Messenger - Vol. 1, No. 1, Page 12
Fall 1991
At the end of your rope? Try this leap of faith.

     Depending on your point of view, it's either something you'd love
to try--like a grown up version of the cargo netting at Sesame
Place--or something you'd rather sit back and watch Tarzan do.
      But no matter how you view a ropes initiatives course, Roger
Spacht, associate director of recreation and intramural programs,
guarantees that only good can come from a run through one. Anyone can
benefit from the personal challenges and the team work involved in
getting through a course of obstacles made from rope, aircraft cable,
wood and an occasional tire,  he says.
     "A ropes course is designed to allow individuals to test and
challenge themselves in such a way that they may be taking some risks
they are not accustomed to taking," Spacht says.
     "If a person can overcome certain obstacles on a ropes course,
that feeling of accomplishment should transcend into their everyday
     "It's also a good team-building device as the course is designed
for people to go through together, usually in groups of 12-15,
assisting one another.  You have to work through the course together
to succeed," he says
     "Let's say, for example, you come to a l2-foot-high wall on a
ropes course.  You have to decide how to get everybody over the wall.
You have to decide who should go first, who can go last, how you're
going to do it and how to do it safely."
     At the course planned for the University, in a wooded area off
Creek Road behind Pencader Residence Hall complex, some of the
"obstacles" Spacht is hoping to see installed by the end of the summer
include a fidgit ladder, a centipede, a multi-vine traverse, the
guaranteed-to-make-your-palms-sweat Tarzan swing and more.  He hopes
to have a total of 17 obstacles built into the course.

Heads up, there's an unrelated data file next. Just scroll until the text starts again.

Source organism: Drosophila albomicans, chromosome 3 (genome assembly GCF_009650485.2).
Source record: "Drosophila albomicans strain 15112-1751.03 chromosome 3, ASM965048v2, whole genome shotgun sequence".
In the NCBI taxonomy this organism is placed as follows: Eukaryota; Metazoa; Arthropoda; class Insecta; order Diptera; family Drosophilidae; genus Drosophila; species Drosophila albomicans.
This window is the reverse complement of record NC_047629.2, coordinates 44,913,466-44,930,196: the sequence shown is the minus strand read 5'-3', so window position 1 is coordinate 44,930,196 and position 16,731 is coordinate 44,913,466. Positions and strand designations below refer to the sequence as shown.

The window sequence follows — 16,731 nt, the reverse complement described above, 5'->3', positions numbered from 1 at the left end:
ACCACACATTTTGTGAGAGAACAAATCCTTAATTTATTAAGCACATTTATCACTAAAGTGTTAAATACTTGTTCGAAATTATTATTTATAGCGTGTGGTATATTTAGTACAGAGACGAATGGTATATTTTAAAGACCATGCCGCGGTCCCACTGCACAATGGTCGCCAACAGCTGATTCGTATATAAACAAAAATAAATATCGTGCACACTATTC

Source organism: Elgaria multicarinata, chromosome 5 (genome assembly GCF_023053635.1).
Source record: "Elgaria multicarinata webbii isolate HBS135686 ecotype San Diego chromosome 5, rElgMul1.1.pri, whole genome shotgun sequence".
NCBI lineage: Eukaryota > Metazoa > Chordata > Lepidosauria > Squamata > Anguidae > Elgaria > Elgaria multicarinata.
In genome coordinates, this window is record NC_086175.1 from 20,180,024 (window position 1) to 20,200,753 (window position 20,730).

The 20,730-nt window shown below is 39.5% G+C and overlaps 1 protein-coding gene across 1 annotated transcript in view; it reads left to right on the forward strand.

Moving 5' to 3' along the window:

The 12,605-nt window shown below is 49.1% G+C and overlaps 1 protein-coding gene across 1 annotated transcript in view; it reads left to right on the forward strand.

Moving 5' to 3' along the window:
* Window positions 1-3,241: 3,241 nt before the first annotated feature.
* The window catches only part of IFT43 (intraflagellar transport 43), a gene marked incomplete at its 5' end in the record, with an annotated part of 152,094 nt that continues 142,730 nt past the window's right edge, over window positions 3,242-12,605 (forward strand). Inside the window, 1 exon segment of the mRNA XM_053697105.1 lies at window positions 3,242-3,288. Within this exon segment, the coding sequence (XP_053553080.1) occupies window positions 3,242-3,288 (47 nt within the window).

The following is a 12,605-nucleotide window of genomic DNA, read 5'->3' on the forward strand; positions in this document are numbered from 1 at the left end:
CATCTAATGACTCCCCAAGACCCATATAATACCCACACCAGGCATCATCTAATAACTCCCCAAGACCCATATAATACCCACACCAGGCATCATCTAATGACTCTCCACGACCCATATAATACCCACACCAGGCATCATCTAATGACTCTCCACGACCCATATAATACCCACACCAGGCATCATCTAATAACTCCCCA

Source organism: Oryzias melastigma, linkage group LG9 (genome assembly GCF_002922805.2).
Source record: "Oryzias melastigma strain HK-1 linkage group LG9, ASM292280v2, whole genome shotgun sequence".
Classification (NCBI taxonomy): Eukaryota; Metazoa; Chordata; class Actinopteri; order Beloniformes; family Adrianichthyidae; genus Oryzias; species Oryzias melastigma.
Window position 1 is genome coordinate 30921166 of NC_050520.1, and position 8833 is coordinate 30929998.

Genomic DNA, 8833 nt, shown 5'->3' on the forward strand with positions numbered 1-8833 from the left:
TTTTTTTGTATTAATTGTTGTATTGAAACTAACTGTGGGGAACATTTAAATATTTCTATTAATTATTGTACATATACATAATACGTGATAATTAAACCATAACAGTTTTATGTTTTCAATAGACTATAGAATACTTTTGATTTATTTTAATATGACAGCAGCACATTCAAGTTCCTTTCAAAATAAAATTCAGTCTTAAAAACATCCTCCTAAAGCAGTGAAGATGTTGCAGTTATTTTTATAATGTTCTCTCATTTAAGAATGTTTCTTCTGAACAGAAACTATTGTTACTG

The fidgit ladder is a multi-line rope and wooden rung element
strung fairly low to the ground, between two trees.  The participant
must crawl over the ladder without letting the entire apparatus spin
upside down.
     The meuse is a series of stumps and some 4x4's, described as a
mental and physical challenge.  The group going through the course is
given the assignment to cross a great lava field by placing the 4x4's
on certain stumps and walking across.  The group must work together to
decide how to reach the stumps and which ones to use.  The centipede
is a series of 8'x4"x4" pressure-treated beams vertically attached to
each other with staples on either side for climbing.  It can be used
to climb to the higher elements of the course.
     The multi-vine traverse challenges a person to walk from one tree
to the next on a cable strung high in the air while holding on to
"vines" that hang overhead.
     And last, but not least, the Tarzan swing, an element billed as
"perceptually as scary as they come," challenges a person to grab a
rope and "swing" off of a high platform experiencing a free fall
effect while securely clipped into a one-inch, multi-line rope.
     Spacht stresses that safety harnesses and other equipment are
always used to ensure the safety of those attempting the course.  And,
it's not something anyone can try without University staff members on
hand to explain the challenges and lead them through.
     Spacht says he hopes that people from many areas of the
University will use the course as well as groups from outside the